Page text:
little limited and may not be able to tweak it too much. Obviously, in the present business scenario, anyone would want to put up a hotel as quickly as he can, because the next three to five years are going to be very interesting in the sense that there is going to be a choke in supply while demand continues to increase. This is the best time for anyone to get the best result, before the supply cycle begins again.
What about the crowding of hotels in Delhi’s Aerocity? Do you think there is enough business for everyone?
I think there is and is in the high 80s for everyone. I can’t say much about the high-cost hotel projects though; I cannot comment on whether or not they are getting an adequate return on their capital. In my opinion, everyone has a decent RevPAR.
Which city in India, in your opinion, is performing well?
We are not disappointed by any city. We are close to an 80 per cent occupancy across the brand and the country, in our owned and leased space. That said, it’s not a matter of occupancy anymore. The question now is of the change in rate. Rates are getting hampered and we believe that others are not increasing the rates as they should.
Do you think the market is mature enough to take that?
I think so, but that’s because there’s been an 11-yearlong downturn, which has led to a lack of confidence. A number of players in the market have not made healthy cash flows and there is hesitation of losing whatever you have. This limits everyone. If you see our reports, though, we have shown a heathy price increase across India.
Which are those government policies that keep bothering you?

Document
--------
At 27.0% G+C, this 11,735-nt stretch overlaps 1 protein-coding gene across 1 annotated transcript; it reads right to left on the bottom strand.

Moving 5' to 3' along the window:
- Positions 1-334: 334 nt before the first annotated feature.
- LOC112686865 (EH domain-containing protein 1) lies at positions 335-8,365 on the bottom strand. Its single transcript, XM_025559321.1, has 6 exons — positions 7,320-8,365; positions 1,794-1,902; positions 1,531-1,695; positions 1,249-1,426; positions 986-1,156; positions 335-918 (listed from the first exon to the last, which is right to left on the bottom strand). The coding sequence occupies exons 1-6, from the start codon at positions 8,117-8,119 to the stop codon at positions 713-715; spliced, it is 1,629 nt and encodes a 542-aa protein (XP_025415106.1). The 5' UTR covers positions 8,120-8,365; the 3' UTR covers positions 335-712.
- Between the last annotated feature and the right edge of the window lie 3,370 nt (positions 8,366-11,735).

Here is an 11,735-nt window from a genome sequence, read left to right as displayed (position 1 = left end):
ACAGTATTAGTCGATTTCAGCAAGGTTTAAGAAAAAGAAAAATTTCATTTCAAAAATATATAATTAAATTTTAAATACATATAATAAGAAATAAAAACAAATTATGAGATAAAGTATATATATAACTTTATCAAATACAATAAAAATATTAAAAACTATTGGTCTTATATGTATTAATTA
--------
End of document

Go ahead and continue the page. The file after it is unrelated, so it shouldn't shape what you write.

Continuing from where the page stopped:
I don’t think the government really looks at this industry beyond some great announcements. The industry, by and large, has been trying to do whatever it can by itself. There isn’t much that one can say. Some changes are visible, such as the announcement of GST, but the rates are not helpful both for the industry and for the customer. Also, the government did work a bit on infrastructure, and in certain regions you can see the benefits, but that’s not a wholesome initiative. The government does acknowledge that the hospitality industry provides employment and contributes in other ways as well, but I don’t think much gets done to facilitate that bit. Security, too, needs a dramatic change. Thankfully, the lack of it hasn’t impacted the hotel industry much, but the notion that a few cities are unsafe, remains and creates scepticism among travellers.
What makes Lemon Tree Hotels a success?
Lemon Tree Hotels has always remained true to its business model, which is optimum cost and keeping that in control. How do you keep your leverage under control and yet grow at the rate that the company has? Private equity, institution investors, and a pre-IPO is the answer. Institution investors move away in five to six years and so does private equity. Both have stayed with us and that shows our depth of understanding the business. Our customer rankings have also improved. We are now looking at people who are not so economically or socially well off and are below the poverty line. We also want more than 20 per cent of our payroll to be for the differently abled.